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Q. What approach would you suggest at this stage: Operate, continue medical treatment, or establish percutaneous or endoscopic drainage? A. You should establish percutaneous , endoscopic, or surgical drainage . Local expertise may play a decisive role in the choice of the therapeutic approach. Persistent illness is the only remaining (late) surgical indication for sterile ‘ organised ’ necrosis

Case 3 progress:

Case 3 progress A percutaneous drainage of the collection is performed. The fluid is sterile. Despite effective drainage (200 ml/24h) and treatment with octreotide (300 mcg/24h iv), intolerance of enteral feeding persists, leading to a decision to operate.

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On day 50, the patient finally undergoes surgery. Operation confirms rupture of the gland and shows the presence of solid necrotic debris in the collection. A drain is inserted, together with a feeding jejunostomy and a cholecystotomy is performed. The post-operative course is unremarkable. There is a persisting fistula (50 ml/24h) from the rupture site. The patient is discharged one month after operation with a well fitted appliance to collect the fistula fluid. Three months after operation, the pancreatic fistula is still open. An ERCP shows the duct in the head of the gland and a fistulography outlines the remaining, glandular duct.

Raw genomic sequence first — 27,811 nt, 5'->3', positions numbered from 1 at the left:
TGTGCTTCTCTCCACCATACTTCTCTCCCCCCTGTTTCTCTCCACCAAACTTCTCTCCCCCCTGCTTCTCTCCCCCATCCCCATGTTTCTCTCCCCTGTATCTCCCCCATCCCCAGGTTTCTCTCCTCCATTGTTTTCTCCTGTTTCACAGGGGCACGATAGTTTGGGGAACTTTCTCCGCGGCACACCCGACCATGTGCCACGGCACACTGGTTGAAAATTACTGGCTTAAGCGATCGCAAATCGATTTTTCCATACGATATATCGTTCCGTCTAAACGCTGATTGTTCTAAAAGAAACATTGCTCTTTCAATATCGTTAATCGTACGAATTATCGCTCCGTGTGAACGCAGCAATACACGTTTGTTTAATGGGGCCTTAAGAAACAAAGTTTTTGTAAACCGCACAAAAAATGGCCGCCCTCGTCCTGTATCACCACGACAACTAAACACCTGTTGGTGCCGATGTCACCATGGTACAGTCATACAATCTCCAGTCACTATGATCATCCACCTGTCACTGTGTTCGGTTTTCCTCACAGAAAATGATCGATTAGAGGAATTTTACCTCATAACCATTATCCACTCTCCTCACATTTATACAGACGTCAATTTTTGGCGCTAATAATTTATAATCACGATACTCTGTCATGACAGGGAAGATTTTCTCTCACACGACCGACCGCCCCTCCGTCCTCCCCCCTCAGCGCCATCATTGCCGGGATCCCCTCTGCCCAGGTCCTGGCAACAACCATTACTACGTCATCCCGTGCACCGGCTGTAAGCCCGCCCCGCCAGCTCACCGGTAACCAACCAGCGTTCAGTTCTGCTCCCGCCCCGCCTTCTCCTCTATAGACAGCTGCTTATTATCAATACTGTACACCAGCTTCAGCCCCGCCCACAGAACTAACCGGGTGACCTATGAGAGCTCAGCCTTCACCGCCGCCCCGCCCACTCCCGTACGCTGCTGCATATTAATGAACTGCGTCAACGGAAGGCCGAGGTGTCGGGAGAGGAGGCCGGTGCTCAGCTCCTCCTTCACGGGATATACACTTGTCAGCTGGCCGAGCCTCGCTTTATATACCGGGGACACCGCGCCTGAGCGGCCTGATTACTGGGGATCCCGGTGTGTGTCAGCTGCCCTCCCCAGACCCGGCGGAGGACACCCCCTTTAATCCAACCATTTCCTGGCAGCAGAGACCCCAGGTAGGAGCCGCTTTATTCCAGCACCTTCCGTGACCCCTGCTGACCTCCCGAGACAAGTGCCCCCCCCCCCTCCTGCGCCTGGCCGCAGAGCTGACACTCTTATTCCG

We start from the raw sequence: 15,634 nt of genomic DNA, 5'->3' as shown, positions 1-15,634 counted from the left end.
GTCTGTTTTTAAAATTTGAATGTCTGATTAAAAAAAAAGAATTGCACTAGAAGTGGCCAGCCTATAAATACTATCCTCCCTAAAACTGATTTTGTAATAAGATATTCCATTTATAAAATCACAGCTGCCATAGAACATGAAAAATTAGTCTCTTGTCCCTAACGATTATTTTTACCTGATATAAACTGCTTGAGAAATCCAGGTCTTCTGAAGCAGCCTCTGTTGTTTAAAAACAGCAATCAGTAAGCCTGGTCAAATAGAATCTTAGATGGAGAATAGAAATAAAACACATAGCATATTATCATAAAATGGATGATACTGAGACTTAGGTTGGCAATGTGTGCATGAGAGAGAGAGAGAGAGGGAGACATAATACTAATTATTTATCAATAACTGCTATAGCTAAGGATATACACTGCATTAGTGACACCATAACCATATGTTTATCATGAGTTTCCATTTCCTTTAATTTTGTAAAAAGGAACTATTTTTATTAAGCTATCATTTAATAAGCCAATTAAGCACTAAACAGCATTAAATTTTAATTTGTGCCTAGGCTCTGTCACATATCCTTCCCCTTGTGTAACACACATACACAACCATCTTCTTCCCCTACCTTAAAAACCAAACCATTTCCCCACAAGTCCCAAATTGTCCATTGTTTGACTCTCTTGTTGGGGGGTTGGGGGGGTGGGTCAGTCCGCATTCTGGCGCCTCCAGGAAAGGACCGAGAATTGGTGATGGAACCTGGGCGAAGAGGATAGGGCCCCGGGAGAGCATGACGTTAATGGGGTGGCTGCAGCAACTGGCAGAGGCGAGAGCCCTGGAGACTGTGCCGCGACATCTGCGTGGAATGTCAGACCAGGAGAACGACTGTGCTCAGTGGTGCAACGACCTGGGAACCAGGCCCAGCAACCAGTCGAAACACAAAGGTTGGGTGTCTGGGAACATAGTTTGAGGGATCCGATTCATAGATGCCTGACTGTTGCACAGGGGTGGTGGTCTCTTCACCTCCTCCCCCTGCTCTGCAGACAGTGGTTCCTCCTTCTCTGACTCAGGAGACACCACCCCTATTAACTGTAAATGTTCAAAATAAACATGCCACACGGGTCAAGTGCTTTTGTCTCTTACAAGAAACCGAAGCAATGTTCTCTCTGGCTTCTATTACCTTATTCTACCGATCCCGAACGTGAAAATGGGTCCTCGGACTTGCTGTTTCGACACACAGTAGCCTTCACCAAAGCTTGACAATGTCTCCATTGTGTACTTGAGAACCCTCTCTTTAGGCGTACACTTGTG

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Questions? Thank you very much